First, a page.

Joe Marion at Healthcare Informatics: “By now, everyone is aware of Apple’s recent announcement of an ECG capability on its latest watch. It joins an expanding list of portable or in-home devices for monitoring cardiac and other functions. The Apple device takes advantage of an established ECG device from AliveCor, which had previously introduced the CardiaMobile ECG capture device for Android and iOS devices. More sophisticated monitoring devices such as implantable devices can monitor heart function in heart failure cases.
Many facilities are implementing video-conferencing type capabilities for patient consultation for non-life-threatening issues. These might include the capture of information such as a “selfie” of a rash that is uploaded to the physician for assessment.
Given that many of these devices are designed to collect diagnostic data outside of the primary care facility, there is a growing tsunami in terms of the amount of diagnostic data that will need to be managed. Since most of this data is created outside of the primary care facility, there are several questions that need to be addressed.
Who owns the data? Let’s take the case of ECG data captured from an Apple or AliveCor device. The data is being acquired by the user, and it is initially stored on the watch or phone device, and may utilize some initial diagnosis application. The whole purpose of capturing this data is to monitor cardiac function, particularly fibrillation, and to share it with a medical professional. In the case of these devices the data can be optionally uploaded to an AliveCor cloud application for storage. Thus, the assumption would be that the patient is the “owner” of the data. But what if it is necessary to transmit this data to a professional such as a cardiologist? Is it then the responsibility of the receiving entity to store and manage the data? Or, is it assumed that the patient is responsible for maintaining the data?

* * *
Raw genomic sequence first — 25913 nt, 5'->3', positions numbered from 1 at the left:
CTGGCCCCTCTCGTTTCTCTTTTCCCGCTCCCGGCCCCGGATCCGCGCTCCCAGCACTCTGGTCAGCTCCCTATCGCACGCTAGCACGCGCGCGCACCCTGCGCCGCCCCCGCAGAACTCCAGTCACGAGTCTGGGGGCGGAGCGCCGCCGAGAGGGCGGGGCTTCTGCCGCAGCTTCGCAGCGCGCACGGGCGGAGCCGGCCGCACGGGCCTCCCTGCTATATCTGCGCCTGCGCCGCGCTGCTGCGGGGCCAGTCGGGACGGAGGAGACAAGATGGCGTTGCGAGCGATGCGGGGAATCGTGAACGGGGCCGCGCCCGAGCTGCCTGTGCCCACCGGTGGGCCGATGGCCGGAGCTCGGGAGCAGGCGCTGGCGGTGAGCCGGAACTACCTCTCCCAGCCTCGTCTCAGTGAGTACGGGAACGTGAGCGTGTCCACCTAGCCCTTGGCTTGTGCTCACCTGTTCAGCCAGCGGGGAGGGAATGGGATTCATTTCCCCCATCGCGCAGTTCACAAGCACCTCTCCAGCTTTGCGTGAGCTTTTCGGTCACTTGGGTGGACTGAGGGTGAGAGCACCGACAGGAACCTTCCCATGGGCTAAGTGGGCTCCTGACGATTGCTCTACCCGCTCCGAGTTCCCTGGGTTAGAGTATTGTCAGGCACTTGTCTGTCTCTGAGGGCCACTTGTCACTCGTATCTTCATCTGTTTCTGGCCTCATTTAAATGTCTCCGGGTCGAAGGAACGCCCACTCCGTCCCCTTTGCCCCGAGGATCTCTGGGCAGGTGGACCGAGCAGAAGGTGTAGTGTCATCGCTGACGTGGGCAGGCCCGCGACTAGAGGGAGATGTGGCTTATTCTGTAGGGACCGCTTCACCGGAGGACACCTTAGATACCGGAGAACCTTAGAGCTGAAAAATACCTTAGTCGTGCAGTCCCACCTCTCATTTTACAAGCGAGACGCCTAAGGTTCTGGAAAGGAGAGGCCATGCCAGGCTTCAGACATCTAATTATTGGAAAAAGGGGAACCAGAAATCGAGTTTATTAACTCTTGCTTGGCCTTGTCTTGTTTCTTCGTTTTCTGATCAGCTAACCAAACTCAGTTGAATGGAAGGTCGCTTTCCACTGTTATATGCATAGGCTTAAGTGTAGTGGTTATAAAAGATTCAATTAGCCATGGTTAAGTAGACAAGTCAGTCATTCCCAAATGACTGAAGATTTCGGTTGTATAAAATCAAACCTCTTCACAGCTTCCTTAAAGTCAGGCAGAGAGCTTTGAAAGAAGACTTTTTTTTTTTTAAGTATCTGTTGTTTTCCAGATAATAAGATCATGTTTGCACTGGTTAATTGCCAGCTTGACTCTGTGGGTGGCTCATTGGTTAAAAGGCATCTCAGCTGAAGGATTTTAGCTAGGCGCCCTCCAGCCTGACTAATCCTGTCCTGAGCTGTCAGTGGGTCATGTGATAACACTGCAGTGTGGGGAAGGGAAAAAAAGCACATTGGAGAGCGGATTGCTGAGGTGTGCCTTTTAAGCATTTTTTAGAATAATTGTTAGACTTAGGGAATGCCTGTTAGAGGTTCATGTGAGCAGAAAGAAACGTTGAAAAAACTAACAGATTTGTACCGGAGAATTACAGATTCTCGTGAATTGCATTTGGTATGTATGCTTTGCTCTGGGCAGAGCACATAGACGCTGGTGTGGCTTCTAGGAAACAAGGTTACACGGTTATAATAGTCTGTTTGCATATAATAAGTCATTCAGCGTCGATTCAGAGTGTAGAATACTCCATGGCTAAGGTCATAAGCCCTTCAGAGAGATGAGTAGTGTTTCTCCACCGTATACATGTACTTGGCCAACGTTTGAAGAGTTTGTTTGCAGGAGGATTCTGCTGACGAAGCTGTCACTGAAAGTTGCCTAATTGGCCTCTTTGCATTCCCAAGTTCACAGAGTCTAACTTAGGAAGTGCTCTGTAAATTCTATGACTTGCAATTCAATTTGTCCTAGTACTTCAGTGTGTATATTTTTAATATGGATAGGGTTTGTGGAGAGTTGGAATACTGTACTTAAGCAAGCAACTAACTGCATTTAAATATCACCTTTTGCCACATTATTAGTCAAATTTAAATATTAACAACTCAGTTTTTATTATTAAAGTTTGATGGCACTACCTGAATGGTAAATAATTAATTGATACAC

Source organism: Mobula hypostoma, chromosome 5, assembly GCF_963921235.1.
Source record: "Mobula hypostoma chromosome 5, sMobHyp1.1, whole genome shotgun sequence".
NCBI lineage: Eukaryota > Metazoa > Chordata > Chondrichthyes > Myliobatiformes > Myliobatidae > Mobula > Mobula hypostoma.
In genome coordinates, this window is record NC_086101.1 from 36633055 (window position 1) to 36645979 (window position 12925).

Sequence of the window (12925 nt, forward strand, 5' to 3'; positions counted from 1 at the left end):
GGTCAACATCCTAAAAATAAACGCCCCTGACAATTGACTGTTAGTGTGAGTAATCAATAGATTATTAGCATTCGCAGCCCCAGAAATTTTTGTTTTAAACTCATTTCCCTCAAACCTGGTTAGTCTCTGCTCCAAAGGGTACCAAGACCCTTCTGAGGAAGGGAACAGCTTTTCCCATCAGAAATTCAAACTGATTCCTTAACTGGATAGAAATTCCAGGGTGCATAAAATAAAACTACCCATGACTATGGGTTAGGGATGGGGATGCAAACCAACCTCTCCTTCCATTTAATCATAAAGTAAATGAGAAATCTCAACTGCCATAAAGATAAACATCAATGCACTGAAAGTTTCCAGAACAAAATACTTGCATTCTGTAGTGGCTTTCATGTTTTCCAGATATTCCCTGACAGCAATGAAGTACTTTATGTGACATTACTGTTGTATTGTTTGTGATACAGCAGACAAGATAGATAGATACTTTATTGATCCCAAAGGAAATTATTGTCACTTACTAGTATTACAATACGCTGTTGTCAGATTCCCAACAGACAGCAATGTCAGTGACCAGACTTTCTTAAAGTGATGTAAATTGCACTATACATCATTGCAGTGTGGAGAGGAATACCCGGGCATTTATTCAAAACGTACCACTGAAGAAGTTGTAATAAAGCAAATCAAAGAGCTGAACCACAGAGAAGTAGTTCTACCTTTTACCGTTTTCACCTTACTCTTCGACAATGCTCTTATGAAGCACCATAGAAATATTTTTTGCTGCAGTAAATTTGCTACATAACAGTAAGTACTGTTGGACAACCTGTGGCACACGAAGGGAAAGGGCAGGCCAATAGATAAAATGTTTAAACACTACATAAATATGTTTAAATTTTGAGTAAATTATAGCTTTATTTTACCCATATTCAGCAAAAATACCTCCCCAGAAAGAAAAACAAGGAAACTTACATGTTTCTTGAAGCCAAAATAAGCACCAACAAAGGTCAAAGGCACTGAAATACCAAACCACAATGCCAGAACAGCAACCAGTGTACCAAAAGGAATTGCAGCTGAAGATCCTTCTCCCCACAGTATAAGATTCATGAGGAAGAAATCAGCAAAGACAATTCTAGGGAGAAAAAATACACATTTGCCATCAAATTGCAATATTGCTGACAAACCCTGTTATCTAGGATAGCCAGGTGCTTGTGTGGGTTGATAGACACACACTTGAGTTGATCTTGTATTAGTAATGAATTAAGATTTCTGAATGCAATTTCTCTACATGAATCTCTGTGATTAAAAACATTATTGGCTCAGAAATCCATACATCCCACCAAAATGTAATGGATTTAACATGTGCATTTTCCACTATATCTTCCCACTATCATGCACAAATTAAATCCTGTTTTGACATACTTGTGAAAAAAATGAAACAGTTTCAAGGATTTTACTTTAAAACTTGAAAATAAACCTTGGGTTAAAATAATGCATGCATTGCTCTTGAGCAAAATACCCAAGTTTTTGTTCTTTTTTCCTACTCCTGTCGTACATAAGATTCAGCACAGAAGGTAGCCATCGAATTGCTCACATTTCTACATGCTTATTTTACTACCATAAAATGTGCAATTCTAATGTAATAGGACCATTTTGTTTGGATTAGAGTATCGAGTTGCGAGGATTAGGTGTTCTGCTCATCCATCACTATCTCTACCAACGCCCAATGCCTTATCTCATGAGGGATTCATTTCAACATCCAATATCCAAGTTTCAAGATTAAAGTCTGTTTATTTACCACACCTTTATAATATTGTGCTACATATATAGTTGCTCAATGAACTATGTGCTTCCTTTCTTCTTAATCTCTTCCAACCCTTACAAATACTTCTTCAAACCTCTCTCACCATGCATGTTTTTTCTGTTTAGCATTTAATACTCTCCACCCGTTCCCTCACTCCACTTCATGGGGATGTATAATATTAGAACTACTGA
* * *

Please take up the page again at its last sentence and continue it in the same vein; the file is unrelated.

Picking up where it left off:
Once data is brought into a provider organization for diagnostic purposes, it seems reasonable that the facility would be responsible for maintaining that data, just as they do today for radiographic studies that are taken. If, for example a cardiologist dictates a report on ECG results, the results most likely end up in the EHR, but what becomes of the diagnostic data?
Who is responsible for maintaining the data? As stated above, if the acquired data results in a report of some type, the report most likely becomes the legal document in the EHR, but for legal purposes, many facilities feel the need to store the original diagnostic data for some period of time….
Who is the originator of the data collection? The informed patient may wish to acquire diagnostic data, such as ECG or blood pressure information, but are they prepared to manage that data? If they are concerned about episodes of atrial fibrillation, then there may be an incentive to acquire and manage such data.
Conversely, many in-home devices are initiated by care providers, such as remote monitoring of heart failure. In these instances, the acquisition devices are most likely provided to the patient for the physician’s benefit. Therefore, the onus is on the provider to manage the acquired data, and it would become the facility’s responsibility for managing data storage.
Another question is how valuable is such data to the management of the patient? For devices such as the Apple watch ECG capability, is it important to the physician to have access to that data over the long term?…(More)”.